cool. All right. Uh, you are a cyst. So for an insurance company
and you were recently notified of a potential breach within the company.
Your manager's contacted you, and you're unsure if it it is a breach or an anomaly. Knowing how breaches are viewed in today's world and not knowing if it is truly a breach. Do you inform the board or wait, If you wait, it could be seen that you were trying to withhold the information about the breach,
but it it could be, uh, But if you tell them and it is not a breach, they may lose trust in you.
S 01 thing I would have to think through is how
I would say how how technically aware is are the board members right? You know, we see a lot of you go in a lot of boardrooms and they have no clue on technology. It also would they be understanding to some extent, if
I say or if I if I wait right to disclose it and then I say Okay, yes, it we've confirmed it's a breach. I would also think through what are the company's policies for incident response.
How do we determine it's a breach? Why am I being? One question I would ask is why this is a level. Am I being told about this when we haven't fully confirmed anything yet? We just say, Hey, there's an anomaly. May be in the logs or something.
I think it's good to sort of tell me, but I need to get some some kind of evidence. So when I go before the board, I can say, Look, we found these things. This indicator compromises from this delicious I P address that has been seen in five other breaches at the's Relatable companies and write history because I can't just go into the boardroom and say,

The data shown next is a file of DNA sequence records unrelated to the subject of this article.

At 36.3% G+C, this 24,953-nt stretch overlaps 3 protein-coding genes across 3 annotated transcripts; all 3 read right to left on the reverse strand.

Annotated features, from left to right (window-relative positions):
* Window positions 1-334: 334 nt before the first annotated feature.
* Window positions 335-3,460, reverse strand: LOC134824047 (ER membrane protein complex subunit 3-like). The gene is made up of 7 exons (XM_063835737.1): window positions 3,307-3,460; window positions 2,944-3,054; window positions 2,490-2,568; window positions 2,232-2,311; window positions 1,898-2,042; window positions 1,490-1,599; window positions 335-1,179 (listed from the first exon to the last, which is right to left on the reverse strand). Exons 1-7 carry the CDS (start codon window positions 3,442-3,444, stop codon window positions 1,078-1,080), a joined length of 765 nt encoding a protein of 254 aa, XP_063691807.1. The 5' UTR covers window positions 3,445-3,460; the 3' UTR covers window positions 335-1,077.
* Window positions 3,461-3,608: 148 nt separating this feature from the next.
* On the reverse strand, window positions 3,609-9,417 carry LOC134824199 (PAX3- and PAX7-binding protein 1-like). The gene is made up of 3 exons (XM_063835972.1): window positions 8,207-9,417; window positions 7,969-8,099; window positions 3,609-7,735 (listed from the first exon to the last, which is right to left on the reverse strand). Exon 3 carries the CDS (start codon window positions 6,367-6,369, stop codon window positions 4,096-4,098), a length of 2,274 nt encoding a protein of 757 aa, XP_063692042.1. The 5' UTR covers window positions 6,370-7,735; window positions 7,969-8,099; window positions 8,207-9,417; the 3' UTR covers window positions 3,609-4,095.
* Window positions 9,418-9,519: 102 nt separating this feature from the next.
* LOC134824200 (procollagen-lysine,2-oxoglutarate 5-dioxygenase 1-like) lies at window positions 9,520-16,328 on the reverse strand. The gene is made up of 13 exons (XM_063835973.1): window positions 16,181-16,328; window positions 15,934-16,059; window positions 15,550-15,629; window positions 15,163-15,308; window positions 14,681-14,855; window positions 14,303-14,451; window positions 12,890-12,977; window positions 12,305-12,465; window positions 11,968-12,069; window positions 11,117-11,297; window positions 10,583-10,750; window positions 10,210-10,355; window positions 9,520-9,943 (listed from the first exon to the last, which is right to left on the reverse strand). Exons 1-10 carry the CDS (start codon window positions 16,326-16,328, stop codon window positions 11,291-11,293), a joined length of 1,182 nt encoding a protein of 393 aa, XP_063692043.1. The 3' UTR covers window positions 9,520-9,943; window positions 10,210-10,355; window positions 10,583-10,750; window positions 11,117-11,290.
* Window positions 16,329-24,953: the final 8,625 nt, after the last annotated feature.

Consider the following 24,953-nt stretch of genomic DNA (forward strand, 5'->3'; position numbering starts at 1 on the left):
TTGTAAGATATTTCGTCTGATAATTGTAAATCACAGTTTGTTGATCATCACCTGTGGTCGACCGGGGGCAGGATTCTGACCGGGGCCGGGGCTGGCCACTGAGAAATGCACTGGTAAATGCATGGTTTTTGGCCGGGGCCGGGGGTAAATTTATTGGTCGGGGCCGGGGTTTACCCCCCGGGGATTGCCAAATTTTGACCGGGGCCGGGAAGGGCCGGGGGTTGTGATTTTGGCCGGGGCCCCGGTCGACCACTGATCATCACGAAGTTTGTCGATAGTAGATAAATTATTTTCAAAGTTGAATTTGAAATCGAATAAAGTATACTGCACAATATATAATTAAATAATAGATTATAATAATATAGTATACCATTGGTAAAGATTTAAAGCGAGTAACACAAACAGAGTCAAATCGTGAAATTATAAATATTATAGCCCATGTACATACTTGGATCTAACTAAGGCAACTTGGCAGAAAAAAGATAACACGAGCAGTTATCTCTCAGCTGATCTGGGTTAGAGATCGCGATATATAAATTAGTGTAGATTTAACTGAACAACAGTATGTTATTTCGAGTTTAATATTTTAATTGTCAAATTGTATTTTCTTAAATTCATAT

Yeah, we have a breach or no, we don't without some kind of evidence And so that would be the first thing that I would start looking for is some kind of evidence to either substantiate? Yes, it is a breach or No, it's probably not. It's probably just something else.
Yeah, totally. Um, I mean, so lot of boards don't understand
cyber that well, right? Like right. Let's also assume that the board is Standard Insurance Company Board that doesn't really understand cyber that well, it doesn't largely need to because they need to understand the entire industry, right of how insurance makes money, right? That's their main responsibility.
So jumping all the way to the board of directors before you go to the C e o. I think I wouldn't do that, right? Like at all right, Right off the back.
The second thing is, you gotta move with speed,
like, at some point, you have to make a call
like you have to start investing in this, But you need to know fast. Rightly, because there could be is major implications here, right? Particularly with insurance information on DSO. I think you know, when you when you start investigating like
you have to work the extra hours to actually get this done. Um And so
you really wantto make sure that this is true. Um,
yeah. I mean, I think that's all you really can do at that, given the scenario, right? Like, because I think ultimately, you don't wantto alarm people or scare them,
right? But it's same time you,
um, need toe need to make sure that you do your due diligence and make, you know, make decisions from there. So I think it's just wait, do your homework ready to do a lot of homework, Determine if it's a breech. Don't notify anyone until you have confirmed it. You shown the evidence all that stuff, Ray, and just move really fast.